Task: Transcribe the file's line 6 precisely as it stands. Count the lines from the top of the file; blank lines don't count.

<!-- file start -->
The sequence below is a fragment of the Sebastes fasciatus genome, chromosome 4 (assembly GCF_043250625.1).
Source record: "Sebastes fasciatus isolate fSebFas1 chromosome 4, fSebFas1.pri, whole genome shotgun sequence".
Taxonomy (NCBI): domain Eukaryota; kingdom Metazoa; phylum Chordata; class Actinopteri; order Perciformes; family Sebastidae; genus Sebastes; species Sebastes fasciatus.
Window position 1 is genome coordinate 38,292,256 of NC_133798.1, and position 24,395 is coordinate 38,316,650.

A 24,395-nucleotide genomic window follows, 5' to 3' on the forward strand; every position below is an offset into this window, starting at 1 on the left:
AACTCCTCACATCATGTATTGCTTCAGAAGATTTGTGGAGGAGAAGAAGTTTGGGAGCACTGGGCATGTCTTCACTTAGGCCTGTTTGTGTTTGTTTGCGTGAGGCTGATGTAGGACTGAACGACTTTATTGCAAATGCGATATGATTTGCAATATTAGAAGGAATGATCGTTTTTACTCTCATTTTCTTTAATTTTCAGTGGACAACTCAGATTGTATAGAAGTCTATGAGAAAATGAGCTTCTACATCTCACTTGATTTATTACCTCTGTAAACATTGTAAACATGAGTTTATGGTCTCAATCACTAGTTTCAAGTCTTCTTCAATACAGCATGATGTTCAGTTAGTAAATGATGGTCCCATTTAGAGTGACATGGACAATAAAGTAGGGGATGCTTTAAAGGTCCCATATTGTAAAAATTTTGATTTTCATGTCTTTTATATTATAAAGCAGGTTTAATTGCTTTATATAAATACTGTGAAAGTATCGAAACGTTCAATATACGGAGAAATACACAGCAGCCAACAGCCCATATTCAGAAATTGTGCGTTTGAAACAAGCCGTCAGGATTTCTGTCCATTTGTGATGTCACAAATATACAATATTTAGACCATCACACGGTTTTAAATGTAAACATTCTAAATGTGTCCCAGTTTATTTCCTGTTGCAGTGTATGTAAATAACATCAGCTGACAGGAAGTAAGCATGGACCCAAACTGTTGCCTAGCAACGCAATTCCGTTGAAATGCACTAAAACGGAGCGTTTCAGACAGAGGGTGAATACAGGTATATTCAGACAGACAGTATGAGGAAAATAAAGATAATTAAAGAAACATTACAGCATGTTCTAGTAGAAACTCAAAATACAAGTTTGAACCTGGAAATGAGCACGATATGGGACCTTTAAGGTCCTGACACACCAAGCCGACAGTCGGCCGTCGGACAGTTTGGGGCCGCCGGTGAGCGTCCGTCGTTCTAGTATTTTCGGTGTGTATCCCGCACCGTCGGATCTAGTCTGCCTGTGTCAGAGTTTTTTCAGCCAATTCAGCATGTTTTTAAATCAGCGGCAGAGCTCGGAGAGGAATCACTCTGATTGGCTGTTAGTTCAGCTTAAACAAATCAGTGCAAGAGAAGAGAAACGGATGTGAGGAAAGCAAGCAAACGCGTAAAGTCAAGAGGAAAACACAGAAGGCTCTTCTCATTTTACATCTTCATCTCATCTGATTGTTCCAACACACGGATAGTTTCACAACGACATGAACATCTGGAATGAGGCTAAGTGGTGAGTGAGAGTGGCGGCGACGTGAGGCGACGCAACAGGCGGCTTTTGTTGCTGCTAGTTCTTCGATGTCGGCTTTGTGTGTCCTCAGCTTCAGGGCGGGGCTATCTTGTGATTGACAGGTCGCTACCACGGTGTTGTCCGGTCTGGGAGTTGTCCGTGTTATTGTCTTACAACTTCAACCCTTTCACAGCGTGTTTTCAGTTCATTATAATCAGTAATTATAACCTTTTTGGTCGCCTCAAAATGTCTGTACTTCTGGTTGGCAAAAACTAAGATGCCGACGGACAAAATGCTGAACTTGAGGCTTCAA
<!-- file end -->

AACTCCTCACATCATGTATTGCTTCAGAAGATTTGTGGAGGAGAAGAAGTTTGGGAGCACTGGGCATGTCTTCACTTAGGCCTGTTTGTGTTTGTTTGCGTGAGGCTGATGTAGGACTGAACGACTTTATTGCAAATGCGATATGATTTGCAATATTAGAAGGAATGATCGTTTTTACTCTCATTTTCTTTAATTTTCAGTGGACAACTCAGATTGTATAGAAGTCTATGAGAAAATGAGCTTCTACATCTCACTTGATTTATTACCTCTGTAAACATTGTAAACATGAGTTTATGGTCTCAATCACTAGTTTCAAGTCTTCTTCAATACAGCATGATGTTCAGTTAGTAAATGATGGTCCCATTTAGAGTGACATGGACAATAAAGTAGGGGATGCTTTAAAGGTCCCATATTGTAAAAATTTTGATTTTCATGTCTTTTATATTATAAAGCAGGTTTAATTGCTTTATATAAATACTGTGAAAGTATCGAAACGTTCAATATACGGAGAAATACACAGCAGCCAACAGCCCATATTCAGAAATTGTGCGTTTGAAACAAGCCGTCAGGATTTCTGTCCATTTGTGATGTCACAAATATACAATATTTAGACCATCACACGGTTTTAAATGTAAACATTCTAAATGTGTCCCAGTTTATTTCCTGTTGCAGTGTATGTAAATAACATCAGCTGACAGGAAGTAAGCATGGACCCAAACTGTTGCCTAGCAACGCAATTCCGTTGAAATGCACTAAAACGGAGCGTTTCAGACAGAGGGTGAATACAGGTATATTCAGACAGACAGTATGAGGAAAATAAAGATAATTAAAGAAACATTACAGCATGTTCTAGTAGAAACTCAAAATACAAGTTTGAACCTGGAAATGAGCACGATATGGGACCTTTAAGGTCCTGACACACCAAGCCGACAGTCGGCCGTCGGACAGTTTGGGGCCGCCGGTGAGCGTCCGTCGTTCTAGTATTTTCGGTGTGTATCCCGCACCGTCGGATCTAGTCTGCCTGTGTCAGAGTTTTTTCAGCCAATTCAGCATGTTTTTAAATCAGCGGCAGAGCTCGGAGAGGAATCACTCTGATTGGCTGTTAGTTCAGCTTAAACAAATCAGTGCAAGAGAAGAGAAACGGATGTGAGGAAAGCAAGCAAACGCGTAAAGTCAAGAGGAAAACACAGAAGGCTCTTCTCATTTTACATCTTCATCTCATCTGATTGTTCCAACACACGGATAGTTTCACAACGACATGAACATCTGGAATGAGGCTAAGTGGTGAGTGAGAGTGGCGGCGACGTGAGGCGACGCAACAGGCGGCTTTTGTTGCTGCTAGTTCTTCGATGTCGGCTTTGTGTGTCCTCAGCTTCAGGGCGGGGCTATCTTGTGATTGACAGGTCGCTACCACGGTGTTGTCCGGTCTGGGAGTTGTCCGTGTTATTGTCTTACAACTTCAACCCTTTCACAGCGTGTTTTCAGTTCATTATAATCAGTAATTATAACCTTTTTGGTCGCCTCAAAATGTCTGTACTTCTGGTTGGCAAAAACTAAGATGCCGACGGACAAAATGCTGAACTTGAGGCTTCAA